THE WHITE HOUSE
July 10, 2001
REMARKS BY THE PRESIDENT AT CONGRESSIONAL GOLD MEDAL CEREMONY HONORING JOHN CARDINAL O'CONNOR
St. Patrick's Cathedral
New York, New York
THE PRESIDENT: Well, thank you, Mr. Speaker. Your Eminence; Governor
Pataki and Mrs. Pataki; Mayor Giuliani. I want to thank Chuck Schumer and Vito
Fossella for such beautiful words. Senator Clinton. Distinguished members of the
United States Congress. Members of my Cabinet. Mary Ward. Dorothy Hamilton and
members of the O'Connor family. Reverend Ogilvie and Father Coughlin. Leaders of
the Catholic Church. Maureen O'Flynn, thank you for sharing your angelic voice
with us today. (Applause.) My fellow Americans.
Thank you for the welcome to your city and for the seat of this
archdiocese. I especially want to thank the police and fire departments for the
presentation of the colors, and their service to this community. (Applause.)
John Cardinal O'Connor was fond of recalling the greeting he received
when visiting the Vatican. Pope John Paul II would meet him with these words:
"How is the Archbishop of the capital of the world?" For me, on my first visit
as President, it's a pleasure, Mr. Mayor, to be in the capital of the world.
This is a happier occasion than the day when we said our good-byes at a
solemn Mass in a mourning city. It takes a lot to bring all of New York to a
pause. But that's what happened when the earthly remains of John Cardinal
O'Connor were laid to rest in this beautiful cathedral.
From the distance of a year, his character and his contributions only
seem larger. We remember a life of good works, strong faith, and great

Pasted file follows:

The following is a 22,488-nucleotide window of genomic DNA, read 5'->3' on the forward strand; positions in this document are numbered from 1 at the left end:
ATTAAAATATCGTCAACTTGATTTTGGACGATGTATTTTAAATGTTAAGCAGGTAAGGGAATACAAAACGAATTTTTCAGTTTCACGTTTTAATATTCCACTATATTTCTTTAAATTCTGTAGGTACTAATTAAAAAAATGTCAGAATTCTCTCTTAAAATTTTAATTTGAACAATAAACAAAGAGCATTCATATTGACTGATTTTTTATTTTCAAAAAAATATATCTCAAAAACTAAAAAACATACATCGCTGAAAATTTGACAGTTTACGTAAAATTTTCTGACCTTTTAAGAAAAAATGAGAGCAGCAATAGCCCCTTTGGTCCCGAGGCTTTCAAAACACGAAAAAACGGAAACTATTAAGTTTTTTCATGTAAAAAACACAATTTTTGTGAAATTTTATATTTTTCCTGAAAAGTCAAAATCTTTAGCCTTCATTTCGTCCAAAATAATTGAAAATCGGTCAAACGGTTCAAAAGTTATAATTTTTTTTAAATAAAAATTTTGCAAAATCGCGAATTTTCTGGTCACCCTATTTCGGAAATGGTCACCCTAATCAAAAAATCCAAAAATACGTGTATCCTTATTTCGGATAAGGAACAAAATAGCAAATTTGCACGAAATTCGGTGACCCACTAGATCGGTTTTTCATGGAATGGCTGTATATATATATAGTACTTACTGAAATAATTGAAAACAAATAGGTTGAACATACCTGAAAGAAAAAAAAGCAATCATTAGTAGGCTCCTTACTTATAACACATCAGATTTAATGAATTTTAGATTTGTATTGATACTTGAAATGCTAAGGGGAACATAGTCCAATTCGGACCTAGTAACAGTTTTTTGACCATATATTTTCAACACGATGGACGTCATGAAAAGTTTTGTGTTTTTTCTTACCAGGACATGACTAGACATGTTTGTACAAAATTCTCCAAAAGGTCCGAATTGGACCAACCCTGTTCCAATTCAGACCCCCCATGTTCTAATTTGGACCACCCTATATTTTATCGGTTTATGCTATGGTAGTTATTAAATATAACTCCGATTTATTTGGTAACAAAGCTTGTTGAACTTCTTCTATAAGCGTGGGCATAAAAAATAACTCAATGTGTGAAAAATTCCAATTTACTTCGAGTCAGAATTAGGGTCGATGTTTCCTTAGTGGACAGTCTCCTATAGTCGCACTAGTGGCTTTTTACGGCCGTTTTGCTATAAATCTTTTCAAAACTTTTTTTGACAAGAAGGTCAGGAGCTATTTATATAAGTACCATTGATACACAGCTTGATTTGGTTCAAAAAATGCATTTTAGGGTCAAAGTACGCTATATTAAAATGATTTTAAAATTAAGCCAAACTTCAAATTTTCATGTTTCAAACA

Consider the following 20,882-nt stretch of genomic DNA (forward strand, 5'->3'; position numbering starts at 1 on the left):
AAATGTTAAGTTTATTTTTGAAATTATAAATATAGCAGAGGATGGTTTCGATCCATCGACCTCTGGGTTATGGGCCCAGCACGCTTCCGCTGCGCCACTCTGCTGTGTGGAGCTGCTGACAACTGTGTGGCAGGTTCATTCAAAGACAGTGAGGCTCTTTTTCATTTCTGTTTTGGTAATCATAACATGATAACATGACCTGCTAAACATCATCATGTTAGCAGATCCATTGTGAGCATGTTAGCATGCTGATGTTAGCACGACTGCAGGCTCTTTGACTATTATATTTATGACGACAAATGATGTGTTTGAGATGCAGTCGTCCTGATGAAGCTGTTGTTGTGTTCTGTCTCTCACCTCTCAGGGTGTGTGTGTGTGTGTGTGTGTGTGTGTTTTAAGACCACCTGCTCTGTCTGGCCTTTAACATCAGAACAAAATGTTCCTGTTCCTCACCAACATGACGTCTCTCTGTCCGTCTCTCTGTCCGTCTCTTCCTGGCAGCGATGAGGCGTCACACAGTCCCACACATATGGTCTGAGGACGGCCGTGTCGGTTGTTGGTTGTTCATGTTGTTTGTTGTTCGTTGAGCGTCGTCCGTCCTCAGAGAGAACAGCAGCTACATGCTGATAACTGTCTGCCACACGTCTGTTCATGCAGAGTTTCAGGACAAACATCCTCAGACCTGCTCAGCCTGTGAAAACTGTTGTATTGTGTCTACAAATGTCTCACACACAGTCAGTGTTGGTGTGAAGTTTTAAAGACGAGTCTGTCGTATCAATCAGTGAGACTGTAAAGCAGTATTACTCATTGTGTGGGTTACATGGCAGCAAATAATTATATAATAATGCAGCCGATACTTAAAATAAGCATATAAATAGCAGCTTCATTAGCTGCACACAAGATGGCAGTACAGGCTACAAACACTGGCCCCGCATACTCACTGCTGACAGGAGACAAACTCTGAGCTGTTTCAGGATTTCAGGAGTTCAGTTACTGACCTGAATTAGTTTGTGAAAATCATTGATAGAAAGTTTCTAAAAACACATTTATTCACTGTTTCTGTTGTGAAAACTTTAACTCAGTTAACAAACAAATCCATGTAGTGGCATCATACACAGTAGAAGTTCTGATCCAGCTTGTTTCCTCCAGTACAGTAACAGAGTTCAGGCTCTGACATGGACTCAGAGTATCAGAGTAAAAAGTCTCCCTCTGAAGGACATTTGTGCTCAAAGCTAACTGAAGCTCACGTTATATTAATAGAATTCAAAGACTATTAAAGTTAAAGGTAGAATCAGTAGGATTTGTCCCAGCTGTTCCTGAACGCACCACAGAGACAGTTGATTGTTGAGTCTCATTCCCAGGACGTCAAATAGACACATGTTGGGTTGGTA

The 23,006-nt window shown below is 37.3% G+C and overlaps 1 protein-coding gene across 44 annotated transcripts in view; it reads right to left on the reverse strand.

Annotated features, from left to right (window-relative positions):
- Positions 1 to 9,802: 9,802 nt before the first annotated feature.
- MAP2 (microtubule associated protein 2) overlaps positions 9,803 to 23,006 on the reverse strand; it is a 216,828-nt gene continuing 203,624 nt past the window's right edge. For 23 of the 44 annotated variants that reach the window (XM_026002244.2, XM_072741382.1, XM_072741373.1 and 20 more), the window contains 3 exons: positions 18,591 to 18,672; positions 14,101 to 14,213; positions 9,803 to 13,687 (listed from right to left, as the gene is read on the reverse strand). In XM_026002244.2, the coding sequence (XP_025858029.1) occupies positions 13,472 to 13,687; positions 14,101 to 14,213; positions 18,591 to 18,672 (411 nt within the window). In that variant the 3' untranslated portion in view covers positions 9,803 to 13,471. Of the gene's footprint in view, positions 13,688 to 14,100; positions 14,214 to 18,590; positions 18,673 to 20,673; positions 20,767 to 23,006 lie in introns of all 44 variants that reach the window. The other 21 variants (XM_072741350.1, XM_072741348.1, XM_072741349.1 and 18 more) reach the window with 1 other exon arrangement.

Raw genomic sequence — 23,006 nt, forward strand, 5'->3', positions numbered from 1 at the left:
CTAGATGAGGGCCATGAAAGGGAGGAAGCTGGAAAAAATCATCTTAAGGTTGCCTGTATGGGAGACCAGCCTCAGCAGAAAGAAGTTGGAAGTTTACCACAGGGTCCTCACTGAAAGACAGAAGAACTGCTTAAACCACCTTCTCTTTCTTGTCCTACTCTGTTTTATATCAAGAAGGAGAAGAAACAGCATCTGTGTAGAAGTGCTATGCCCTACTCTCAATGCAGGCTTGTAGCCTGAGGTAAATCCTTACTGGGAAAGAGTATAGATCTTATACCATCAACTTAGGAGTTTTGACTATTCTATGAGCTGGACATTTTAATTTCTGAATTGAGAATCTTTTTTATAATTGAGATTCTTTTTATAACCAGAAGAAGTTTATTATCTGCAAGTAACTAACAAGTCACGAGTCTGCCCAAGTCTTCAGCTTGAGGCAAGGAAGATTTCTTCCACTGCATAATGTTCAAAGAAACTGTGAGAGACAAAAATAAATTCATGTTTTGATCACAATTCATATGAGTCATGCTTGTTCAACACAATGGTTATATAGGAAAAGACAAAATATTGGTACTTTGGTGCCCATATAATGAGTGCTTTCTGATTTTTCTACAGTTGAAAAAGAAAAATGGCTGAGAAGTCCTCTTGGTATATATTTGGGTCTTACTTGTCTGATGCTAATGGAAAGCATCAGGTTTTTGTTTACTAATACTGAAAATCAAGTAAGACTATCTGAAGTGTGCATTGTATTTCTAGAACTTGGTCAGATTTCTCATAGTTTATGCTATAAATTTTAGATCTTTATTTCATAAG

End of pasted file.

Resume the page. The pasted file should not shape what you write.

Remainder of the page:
For many here today, those memories are still vivid and very personal.
For parishioners, it may be the memory of an imposing figure who stood here so
many times, looking every inch a cardinal -- fearing, it seemed, nothing, and
having an opinion, it seemed, on everything.
For thousands of veterans, it's the memory of a chaplain who counseled
them, heard their confessions, and attained the rank of admiral. For the working
men and women, it will be the memory of an advocate, someone who rose to great
prominence, but remained the proud son of a union man who honored hard work.
The poor and immigrants of this city will always remember their staunch
friend who defended their interests and understood their struggles. Many
families remember the church leader who came to AIDS patients with care and
Parents here and in Scranton will remember the priest who gave so much
time and special care to boys and girls with disabilities. And the world will
remember the gallant defender of children and their vulnerability, innocence,
and their right to be born. (Applause.)
Many decades from now, these living memories of the man will begin to
pass. Fewer and fewer will have known the sound of his voice, the largeness of
his presence, the sting of his rebuke, his marvelous sense of humor, or the
breadth of his compassion. But future generations will know at least this about
the 11th leader of the archdiocese: He was a man who left a mark on his time. A
moral leader not only in title, but in truth. A defender of the faith, the very
kind who have kept the faith alive for two millennia. A great man in a high
place. And also for 80 years on this Earth, a good person, a cheerful giver and
a much loved soul.
Posterity will know this: The Congress of the United States, in respect
and gratitude, directed that a gold medal be struck bearing Cardinal O'Connor's
name and image. And on this day, on behalf of the American people, I'm honored
to present the Congressional Gold Medal to the family and to the successor of
John Cardinal O'Connor.
God bless America.